Wouldn’t it be wonderful if you could treat yourself to all of the delicious foods that your heart desires without having to worry about piling on the pounds? If you could give in to fast-food snacks, cheese-filled souffles, and chocolate-rich desserts, and still get to keep your figure?
According to Science Daily, this might be possible in the near future.
In a spectacular breakthrough, researchers from Flinders University in Adelaide, Australia, have isolated a gene that — when inhibited — allows you to eat as much as you want without getting fat.
The scientists stumbled upon this find while screening the genome of lab mice in search for genes that might be involved in the onset of obesity. Their end-goal was to detect gene candidates that could inspire a drug therapy meant to curb obesity.
Their efforts led to the discovery of a previously unknown fact about a gene called RCAN1. As it turned out, when this gene was switched off in mice, it allowed the subjects to eat to their heart’s content without expanding their waist.
The experiment revealed that, in the absence of this gene, the rodents no longer gained any weight despite eating a fat-rich diet and “gorging on high-fat foods for prolonged periods” of time.
“We looked at a variety of different diets with various timespans from eight weeks up to six months, and in every case, we saw health improvements in the absence of the RCAN1 gene,” said team leader Prof. Damien Keating, who published the results in the journal EMBO reports.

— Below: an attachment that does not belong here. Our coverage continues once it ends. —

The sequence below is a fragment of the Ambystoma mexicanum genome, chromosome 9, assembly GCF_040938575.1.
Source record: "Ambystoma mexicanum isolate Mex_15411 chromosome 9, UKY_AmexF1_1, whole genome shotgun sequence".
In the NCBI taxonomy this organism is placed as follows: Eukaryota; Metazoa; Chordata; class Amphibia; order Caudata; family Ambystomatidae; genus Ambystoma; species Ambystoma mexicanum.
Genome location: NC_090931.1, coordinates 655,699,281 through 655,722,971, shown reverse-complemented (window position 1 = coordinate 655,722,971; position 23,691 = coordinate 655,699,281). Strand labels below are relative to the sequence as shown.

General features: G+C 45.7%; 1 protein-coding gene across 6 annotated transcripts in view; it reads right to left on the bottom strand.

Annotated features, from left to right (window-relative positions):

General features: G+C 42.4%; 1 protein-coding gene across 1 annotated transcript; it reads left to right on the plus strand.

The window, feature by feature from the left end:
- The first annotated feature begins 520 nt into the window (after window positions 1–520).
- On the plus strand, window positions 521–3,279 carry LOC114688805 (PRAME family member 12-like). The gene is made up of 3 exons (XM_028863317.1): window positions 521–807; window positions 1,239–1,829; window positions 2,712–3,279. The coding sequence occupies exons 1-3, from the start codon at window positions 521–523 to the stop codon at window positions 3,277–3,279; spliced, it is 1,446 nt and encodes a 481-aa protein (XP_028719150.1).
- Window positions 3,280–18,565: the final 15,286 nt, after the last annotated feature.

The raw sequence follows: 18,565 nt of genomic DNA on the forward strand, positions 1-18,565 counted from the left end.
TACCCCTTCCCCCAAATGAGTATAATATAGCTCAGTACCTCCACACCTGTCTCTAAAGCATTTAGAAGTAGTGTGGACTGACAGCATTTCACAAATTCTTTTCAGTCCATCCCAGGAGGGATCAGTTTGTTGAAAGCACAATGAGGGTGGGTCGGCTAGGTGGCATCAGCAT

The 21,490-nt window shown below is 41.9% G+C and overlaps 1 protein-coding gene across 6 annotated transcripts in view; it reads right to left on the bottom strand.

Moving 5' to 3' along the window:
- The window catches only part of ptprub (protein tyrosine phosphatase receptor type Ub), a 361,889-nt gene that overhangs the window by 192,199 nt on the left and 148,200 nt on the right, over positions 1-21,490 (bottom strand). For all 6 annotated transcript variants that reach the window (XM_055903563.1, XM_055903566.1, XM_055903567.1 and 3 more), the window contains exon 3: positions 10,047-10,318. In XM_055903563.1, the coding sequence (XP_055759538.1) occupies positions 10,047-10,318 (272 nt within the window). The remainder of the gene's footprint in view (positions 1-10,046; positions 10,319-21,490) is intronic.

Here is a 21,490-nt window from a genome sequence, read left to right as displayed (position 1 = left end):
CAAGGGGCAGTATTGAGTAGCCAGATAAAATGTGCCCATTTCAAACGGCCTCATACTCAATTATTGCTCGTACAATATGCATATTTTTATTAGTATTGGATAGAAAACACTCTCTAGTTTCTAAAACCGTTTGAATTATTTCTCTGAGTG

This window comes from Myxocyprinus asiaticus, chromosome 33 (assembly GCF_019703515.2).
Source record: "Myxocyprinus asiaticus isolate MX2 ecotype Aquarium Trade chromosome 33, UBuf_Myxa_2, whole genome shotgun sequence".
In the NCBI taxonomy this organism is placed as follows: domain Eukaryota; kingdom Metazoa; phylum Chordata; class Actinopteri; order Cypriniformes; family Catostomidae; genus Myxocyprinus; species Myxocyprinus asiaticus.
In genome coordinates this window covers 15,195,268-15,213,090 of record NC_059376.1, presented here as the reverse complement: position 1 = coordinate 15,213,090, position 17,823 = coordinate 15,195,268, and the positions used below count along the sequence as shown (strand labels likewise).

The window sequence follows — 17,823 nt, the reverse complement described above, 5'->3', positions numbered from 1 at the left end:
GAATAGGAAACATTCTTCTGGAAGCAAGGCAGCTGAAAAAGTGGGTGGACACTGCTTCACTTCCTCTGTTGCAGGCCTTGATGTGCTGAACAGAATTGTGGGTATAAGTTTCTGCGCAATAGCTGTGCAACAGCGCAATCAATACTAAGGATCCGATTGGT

As he explains, the purpose of this research is not to encourage gluttony, but to offer hope for diabetics and people struggling with obesity. His team’s idea is to translate this discovery in the development of a pill that would target the RCAN1 gene and inhibit its function — in hopes that this could, in turn, result in weight loss.
“We have already developed a series of drugs that target the protein that this gene makes, and we are now in the process of testing them to see if they inhibit RCAN1 and whether they might represent potential new anti-obesity drugs,” Keating pointed out.
So, how can turning off the RCAN1 gene help people to lose weight? The research uncovered that, when this gene is blocked, the body begins to convert unhealthy white fat — which is the type of adipose tissue that stores energy — into healthy brown fat that burns energy instead.
In theory, a weight loss pill that harnesses this mechanism could help people burn more calories even while they’re resting — and ultimately shave off pounds without necessarily dieting and hitting the gym.
“These results show we can potentially make a real difference in the fight again obesity,” said Keating.
Nearly 40 percent of the U.S. population is struggling with obesity, according to the Centers for Disease Control and Prevention. In addition, obesity rates have gone up in the last two years in seven U.S. states, the Inquisitr recently reported.
Aside from weight gain, obesity is associated with a host of serious health problems, such as heart disease, stroke, type-2 diabetes, high blood pressure, sleep disorders, and breathing problems, notes the U.S. Food and Drugs Administration.